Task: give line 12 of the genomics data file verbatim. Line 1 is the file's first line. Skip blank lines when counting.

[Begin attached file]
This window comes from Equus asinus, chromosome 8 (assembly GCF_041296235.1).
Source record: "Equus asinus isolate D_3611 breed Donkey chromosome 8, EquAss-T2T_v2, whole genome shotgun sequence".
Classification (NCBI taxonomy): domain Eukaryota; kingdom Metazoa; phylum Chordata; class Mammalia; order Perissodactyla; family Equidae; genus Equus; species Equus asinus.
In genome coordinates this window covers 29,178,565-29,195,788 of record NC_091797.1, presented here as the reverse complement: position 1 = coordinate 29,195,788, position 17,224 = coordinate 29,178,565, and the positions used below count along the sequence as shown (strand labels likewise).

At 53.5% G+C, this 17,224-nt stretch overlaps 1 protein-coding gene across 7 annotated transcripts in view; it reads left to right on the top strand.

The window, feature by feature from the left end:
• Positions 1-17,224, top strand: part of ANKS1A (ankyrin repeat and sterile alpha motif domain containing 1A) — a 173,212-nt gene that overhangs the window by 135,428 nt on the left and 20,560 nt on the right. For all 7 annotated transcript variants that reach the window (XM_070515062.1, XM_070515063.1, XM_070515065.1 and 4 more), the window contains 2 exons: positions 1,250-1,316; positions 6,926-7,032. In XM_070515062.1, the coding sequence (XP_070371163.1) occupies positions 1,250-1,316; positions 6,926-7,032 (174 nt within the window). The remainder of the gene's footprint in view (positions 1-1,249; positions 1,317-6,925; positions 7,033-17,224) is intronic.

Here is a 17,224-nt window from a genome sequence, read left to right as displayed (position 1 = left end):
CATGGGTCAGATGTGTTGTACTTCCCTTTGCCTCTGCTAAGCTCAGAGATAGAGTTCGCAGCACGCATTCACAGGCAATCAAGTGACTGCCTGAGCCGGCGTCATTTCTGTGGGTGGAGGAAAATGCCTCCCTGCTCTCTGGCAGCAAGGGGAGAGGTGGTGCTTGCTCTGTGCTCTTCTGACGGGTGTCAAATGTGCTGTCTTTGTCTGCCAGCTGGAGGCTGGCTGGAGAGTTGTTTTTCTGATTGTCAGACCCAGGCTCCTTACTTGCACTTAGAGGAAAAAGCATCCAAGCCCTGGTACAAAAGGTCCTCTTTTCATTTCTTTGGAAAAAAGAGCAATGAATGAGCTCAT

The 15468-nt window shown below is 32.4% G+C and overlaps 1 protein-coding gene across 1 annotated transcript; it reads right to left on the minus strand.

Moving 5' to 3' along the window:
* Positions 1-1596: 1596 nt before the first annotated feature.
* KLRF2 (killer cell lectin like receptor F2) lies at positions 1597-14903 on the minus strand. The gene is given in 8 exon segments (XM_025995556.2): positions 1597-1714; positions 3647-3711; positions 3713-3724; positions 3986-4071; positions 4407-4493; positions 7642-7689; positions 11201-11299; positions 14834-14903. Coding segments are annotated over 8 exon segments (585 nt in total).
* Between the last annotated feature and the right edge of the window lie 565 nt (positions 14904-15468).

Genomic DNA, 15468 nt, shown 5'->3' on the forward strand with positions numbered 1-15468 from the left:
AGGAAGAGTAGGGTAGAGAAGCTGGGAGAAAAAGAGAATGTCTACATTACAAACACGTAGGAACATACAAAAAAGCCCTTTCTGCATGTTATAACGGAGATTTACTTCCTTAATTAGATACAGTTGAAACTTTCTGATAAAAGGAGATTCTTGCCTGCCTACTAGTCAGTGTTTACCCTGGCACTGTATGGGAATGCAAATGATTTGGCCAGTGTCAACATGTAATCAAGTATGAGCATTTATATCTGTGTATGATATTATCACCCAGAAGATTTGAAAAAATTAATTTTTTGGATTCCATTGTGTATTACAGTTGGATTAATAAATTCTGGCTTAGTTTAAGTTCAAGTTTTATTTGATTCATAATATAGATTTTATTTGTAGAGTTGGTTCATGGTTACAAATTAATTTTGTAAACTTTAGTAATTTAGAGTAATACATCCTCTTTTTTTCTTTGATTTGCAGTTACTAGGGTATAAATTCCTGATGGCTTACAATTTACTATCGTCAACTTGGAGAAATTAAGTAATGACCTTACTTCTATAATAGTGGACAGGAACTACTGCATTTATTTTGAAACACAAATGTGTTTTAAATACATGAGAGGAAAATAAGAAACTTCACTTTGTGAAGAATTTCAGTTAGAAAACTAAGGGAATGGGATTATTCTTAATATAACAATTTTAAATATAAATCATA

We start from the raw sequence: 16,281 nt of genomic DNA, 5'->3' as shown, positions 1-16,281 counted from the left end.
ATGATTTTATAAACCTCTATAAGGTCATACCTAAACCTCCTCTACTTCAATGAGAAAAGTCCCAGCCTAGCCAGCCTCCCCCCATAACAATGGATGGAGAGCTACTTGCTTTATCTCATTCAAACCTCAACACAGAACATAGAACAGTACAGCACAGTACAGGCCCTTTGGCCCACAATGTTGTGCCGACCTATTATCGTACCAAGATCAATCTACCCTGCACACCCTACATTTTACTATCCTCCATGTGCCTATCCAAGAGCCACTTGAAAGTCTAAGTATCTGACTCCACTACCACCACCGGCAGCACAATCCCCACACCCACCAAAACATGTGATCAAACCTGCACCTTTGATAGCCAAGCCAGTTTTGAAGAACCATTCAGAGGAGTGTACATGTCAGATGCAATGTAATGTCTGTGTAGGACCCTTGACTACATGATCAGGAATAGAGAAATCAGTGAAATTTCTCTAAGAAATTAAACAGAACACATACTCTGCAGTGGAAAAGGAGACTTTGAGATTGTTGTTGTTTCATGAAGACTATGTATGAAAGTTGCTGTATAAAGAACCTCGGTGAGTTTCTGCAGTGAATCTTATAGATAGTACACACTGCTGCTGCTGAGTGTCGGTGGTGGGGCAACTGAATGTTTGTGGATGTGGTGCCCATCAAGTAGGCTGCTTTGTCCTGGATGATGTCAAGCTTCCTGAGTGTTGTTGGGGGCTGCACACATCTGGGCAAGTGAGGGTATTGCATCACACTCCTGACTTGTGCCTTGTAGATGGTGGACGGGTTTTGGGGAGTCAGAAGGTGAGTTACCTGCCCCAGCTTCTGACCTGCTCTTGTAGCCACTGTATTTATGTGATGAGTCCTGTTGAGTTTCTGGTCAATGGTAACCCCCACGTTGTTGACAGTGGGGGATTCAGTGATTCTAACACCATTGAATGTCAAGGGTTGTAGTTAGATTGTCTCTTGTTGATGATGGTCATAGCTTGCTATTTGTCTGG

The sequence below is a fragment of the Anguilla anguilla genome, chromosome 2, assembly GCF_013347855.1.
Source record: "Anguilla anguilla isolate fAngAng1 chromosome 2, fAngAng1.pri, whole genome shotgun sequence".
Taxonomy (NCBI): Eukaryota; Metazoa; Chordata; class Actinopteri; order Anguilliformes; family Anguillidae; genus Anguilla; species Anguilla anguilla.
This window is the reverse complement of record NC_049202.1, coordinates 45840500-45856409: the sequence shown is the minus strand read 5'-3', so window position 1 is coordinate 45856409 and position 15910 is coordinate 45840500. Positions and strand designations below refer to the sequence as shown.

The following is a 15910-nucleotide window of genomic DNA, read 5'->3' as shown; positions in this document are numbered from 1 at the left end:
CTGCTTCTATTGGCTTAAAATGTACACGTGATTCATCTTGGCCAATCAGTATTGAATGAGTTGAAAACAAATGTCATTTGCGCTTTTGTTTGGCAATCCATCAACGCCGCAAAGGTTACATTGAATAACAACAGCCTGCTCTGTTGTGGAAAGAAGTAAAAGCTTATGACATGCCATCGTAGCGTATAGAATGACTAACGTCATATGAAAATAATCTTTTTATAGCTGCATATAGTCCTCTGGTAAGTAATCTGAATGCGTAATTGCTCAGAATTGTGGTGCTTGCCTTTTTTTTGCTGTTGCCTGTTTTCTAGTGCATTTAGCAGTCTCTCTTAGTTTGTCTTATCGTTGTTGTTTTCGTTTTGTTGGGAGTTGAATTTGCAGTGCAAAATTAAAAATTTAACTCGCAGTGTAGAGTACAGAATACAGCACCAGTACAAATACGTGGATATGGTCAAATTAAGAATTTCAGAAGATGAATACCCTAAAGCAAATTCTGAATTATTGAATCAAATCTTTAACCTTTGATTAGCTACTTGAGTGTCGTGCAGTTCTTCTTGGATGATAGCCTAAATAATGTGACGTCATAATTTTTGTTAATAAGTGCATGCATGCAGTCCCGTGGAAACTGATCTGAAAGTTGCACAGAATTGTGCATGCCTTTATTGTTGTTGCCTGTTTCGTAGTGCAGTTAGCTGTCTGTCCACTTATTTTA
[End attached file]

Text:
* Positions 1-1596: 1596 nt before the first annotated feature.